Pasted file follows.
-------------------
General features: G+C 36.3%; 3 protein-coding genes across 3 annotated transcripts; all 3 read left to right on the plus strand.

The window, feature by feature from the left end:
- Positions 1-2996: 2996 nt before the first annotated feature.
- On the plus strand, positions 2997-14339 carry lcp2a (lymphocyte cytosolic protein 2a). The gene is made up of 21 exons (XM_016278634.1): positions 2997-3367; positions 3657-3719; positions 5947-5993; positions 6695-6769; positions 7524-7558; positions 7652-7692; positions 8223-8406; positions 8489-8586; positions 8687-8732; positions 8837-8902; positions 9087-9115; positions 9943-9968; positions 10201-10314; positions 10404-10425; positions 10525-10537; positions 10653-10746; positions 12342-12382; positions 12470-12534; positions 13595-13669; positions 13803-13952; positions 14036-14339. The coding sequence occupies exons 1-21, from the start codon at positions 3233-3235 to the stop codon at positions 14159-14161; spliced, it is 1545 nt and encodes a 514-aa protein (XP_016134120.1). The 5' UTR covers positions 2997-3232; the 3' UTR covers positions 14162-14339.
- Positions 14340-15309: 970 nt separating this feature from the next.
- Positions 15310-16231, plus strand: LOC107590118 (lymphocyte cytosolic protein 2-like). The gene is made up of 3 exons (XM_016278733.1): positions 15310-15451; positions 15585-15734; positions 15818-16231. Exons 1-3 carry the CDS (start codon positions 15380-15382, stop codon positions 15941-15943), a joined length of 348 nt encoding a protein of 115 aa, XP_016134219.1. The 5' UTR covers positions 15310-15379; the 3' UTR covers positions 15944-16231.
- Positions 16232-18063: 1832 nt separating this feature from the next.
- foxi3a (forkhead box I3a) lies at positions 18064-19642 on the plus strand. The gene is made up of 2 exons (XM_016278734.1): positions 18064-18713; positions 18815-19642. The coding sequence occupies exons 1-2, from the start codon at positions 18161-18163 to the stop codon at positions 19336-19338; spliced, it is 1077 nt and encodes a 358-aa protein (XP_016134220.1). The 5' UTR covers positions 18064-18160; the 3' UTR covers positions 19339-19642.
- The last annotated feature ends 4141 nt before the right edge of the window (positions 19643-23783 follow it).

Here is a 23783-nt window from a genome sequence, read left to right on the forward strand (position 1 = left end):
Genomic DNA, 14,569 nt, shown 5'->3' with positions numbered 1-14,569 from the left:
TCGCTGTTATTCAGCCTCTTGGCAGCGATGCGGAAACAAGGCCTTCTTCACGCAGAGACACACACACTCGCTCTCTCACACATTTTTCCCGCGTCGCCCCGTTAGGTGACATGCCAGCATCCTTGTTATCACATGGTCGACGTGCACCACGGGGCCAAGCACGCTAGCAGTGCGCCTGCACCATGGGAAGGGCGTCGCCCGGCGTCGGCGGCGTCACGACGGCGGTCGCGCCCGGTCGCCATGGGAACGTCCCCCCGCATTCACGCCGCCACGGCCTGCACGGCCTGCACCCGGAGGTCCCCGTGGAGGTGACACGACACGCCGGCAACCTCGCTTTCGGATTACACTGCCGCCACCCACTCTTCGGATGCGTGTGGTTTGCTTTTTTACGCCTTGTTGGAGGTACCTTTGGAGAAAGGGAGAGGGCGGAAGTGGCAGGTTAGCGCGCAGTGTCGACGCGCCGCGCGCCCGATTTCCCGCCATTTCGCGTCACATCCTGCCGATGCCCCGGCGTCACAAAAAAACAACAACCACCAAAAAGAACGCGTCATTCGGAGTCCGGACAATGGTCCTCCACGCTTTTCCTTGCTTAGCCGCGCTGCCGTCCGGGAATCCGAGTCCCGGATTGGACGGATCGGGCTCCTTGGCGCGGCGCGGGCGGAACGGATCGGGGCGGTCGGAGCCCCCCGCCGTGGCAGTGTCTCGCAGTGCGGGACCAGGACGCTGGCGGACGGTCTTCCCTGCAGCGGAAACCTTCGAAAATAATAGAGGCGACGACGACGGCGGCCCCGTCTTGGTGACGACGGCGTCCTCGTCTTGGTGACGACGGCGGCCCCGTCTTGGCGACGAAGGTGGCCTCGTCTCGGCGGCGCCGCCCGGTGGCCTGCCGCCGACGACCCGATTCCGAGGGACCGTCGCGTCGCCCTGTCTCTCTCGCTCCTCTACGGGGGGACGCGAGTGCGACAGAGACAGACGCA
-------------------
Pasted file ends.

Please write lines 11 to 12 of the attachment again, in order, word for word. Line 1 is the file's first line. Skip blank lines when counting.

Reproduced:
Genomic DNA, 14,569 nt, shown 5'->3' with positions numbered 1-14,569 from the left:
TCGCTGTTATTCAGCCTCTTGGCAGCGATGCGGAAACAAGGCCTTCTTCACGCAGAGACACACACACTCGCTCTCTCACACATTTTTCCCGCGTCGCCCCGTTAGGTGACATGCCAGCATCCTTGTTATCACATGGTCGACGTGCACCACGGGGCCAAGCACGCTAGCAGTGCGCCTGCACCATGGGAAGGGCGTCGCCCGGCGTCGGCGGCGTCACGACGGCGGTCGCGCCCGGTCGCCATGGGAACGTCCCCCCGCATTCACGCCGCCACGGCCTGCACGGCCTGCACCCGGAGGTCCCCGTGGAGGTGACACGACACGCCGGCAACCTCGCTTTCGGATTACACTGCCGCCACCCACTCTTCGGATGCGTGTGGTTTGCTTTTTTACGCCTTGTTGGAGGTACCTTTGGAGAAAGGGAGAGGGCGGAAGTGGCAGGTTAGCGCGCAGTGTCGACGCGCCGCGCGCCCGATTTCCCGCCATTTCGCGTCACATCCTGCCGATGCCCCGGCGTCACAAAAAAACAACAACCACCAAAAAGAACGCGTCATTCGGAGTCCGGACAATGGTCCTCCACGCTTTTCCTTGCTTAGCCGCGCTGCCGTCCGGGAATCCGAGTCCCGGATTGGACGGATCGGGCTCCTTGGCGCGGCGCGGGCGGAACGGATCGGGGCGGTCGGAGCCCCCCGCCGTGGCAGTGTCTCGCAGTGCGGGACCAGGACGCTGGCGGACGGTCTTCCCTGCAGCGGAAACCTTCGAAAATAATAGAGGCGACGACGACGGCGGCCCCGTCTTGGTGACGACGGCGTCCTCGTCTTGGTGACGACGGCGGCCCCGTCTTGGCGACGAAGGTGGCCTCGTCTCGGCGGCGCCGCCCGGTGGCCTGCCGCCGACGACCCGATTCCGAGGGACCGTCGCGTCGCCCTGTCTCTCTCGCTCCTCTACGGGGGGACGCGAGTGCGACAGAGACAGACGCA